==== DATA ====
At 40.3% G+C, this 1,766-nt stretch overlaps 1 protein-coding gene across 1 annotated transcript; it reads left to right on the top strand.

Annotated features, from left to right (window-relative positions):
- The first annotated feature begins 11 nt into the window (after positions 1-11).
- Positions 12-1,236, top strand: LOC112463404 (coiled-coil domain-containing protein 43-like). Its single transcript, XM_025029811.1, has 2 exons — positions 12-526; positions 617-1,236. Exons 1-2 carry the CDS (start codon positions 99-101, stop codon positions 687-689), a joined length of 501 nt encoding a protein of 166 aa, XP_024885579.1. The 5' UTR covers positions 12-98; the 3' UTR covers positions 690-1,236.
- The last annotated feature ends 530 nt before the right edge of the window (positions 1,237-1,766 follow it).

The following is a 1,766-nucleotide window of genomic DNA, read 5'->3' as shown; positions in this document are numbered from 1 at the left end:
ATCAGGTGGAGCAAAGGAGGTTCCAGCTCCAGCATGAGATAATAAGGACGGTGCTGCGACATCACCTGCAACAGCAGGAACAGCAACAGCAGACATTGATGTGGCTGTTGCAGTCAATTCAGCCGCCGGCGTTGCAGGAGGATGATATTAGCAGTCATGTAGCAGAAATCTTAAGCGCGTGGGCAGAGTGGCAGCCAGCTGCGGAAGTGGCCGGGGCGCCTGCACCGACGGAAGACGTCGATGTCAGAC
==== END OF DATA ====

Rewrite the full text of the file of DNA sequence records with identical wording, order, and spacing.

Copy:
At 40.3% G+C, this 1,766-nt stretch overlaps 1 protein-coding gene across 1 annotated transcript; it reads left to right on the top strand.

Annotated features, from left to right (window-relative positions):
- The first annotated feature begins 11 nt into the window (after positions 1-11).
- Positions 12-1,236, top strand: LOC112463404 (coiled-coil domain-containing protein 43-like). Its single transcript, XM_025029811.1, has 2 exons — positions 12-526; positions 617-1,236. Exons 1-2 carry the CDS (start codon positions 99-101, stop codon positions 687-689), a joined length of 501 nt encoding a protein of 166 aa, XP_024885579.1. The 5' UTR covers positions 12-98; the 3' UTR covers positions 690-1,236.
- The last annotated feature ends 530 nt before the right edge of the window (positions 1,237-1,766 follow it).

The following is a 1,766-nucleotide window of genomic DNA, read 5'->3' as shown; positions in this document are numbered from 1 at the left end:
ATCAGGTGGAGCAAAGGAGGTTCCAGCTCCAGCATGAGATAATAAGGACGGTGCTGCGACATCACCTGCAACAGCAGGAACAGCAACAGCAGACATTGATGTGGCTGTTGCAGTCAATTCAGCCGCCGGCGTTGCAGGAGGATGATATTAGCAGTCATGTAGCAGAAATCTTAAGCGCGTGGGCAGAGTGGCAGCCAGCTGCGGAAGTGGCCGGGGCGCCTGCACCGACGGAAGACGTCGATGTCAGAC